7. An entropy-based analysis produces very nearly the same top words.

    Going with SOARE as word #1, the entropy-based analysis offers these options for word #2:

    —– => clint
    —-e => teind
    —-E => guilt
    —r- => glint
    —re => tined
    —rE => pudic
    —R- => fitch
    —Re => delft
    —RE => abets
    –a– => clint
    –a-e => tepal
    –a-E => gault
    –ar- => riyal
    –are => talar
    –arE => barca
    –aR- => humic
    –aRe => altar
    –aRE => aalii
    –A– => clink
    –A-e => depth
    –A-E => glitz
    –Ar- => clint
    –Are => ached
    –ArE => diact
    –AR- => dhuti
    –ARe => lathy
    –ARE => abaft
    -o— => clint
    -o–e => lento
    -o–E => bling
    -o-r- => cutin
    -o-re => trued
    -o-rE => pownd
    -o-R- => acidy
    -o-Re => abeam
    -o-RE => aahed
    -oa– => cloot
    -oa-e => abcee
    -oa-E => bundt
    -oar- => maron
    -oaR- => abaca
    -oaRe => OPERA ***
    -oaRE => ADORE ***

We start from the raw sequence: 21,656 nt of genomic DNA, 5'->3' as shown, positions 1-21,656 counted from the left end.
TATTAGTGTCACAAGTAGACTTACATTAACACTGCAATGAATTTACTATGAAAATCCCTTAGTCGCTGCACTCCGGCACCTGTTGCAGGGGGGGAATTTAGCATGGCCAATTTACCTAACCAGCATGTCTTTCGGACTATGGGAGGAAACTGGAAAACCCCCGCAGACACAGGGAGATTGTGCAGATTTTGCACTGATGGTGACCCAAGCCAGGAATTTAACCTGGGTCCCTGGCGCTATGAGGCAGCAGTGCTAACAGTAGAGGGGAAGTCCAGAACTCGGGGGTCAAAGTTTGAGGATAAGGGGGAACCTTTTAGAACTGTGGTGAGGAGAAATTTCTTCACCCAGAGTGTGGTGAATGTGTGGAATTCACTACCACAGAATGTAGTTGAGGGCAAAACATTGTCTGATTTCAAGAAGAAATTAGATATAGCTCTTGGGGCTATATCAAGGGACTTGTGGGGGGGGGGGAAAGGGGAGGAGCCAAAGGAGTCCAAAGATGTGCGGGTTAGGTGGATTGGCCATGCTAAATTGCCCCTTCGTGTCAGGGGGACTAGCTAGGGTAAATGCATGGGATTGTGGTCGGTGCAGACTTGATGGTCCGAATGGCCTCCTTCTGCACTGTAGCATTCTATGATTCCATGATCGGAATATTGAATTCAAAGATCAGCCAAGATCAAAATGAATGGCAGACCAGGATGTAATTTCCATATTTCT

-oA– => PIANO ***
    -oA-E => OVATE ***
    -oAr- => BRAVO ***
    -oAR- => OVARY ***
    -O— => culty
    -O–e => meynt
    -O–E => cloud
    -O-r- => cyton
    -O-re => rewth
    -O-rE => faugh
    -O-R- => adult
    -Oa– => liman
    -Oar- => balmy
    -OaR- => COBRA ***
    -OA– => acyls
    -OAr- => ROACH ***
    -OAR- => aahed
    s—- => mythi
    s—e => teugh
    s—E => cunit
    s–r- => cruft
    s–re => richt
    s–rE => centu
    s–R- => USURP ***
    s-a– => linty
    s-a-e => ajwan
    s-a-E => thump
    s-ar- => abamp
    s-arE => aalii
    s-A– => chals
    s-A-e => bufty
    s-A-E => belch
    s-Ar- => bachs
    s-ArE => ERASE ***
    so— => agloo
    so–e => aahed
    so–E => aitch
    so-r- => acids
    so-re => VERSO ***
    so-rE => PROSE ***
    soa– => aalii
    soar- => ARSON ***
    soarE => AROSE ***
    soA– => CHAOS ***
    sO— => fubsy
    sO–e => aahed
    sO–E => pilum
    sO-r- => about
    sO-re => aalii
    sO-rE => aargh
    sOA– => abaca
    sOAr- => ROAST ***
    S—- => thilk
    S—e => clipt
    S—E => pling
    S–r- => butch
    S–re => rerun
    S–rE => becap
    S–R- => filth
    S–Re => aarti
    S–RE => aahed
    S-a– => dault
    S-a-e => dempt
    S-a-E => ablet
    S-ar- => cuppy
    S-are => enmew
    S-A– => thilk
    S-A-E => thilk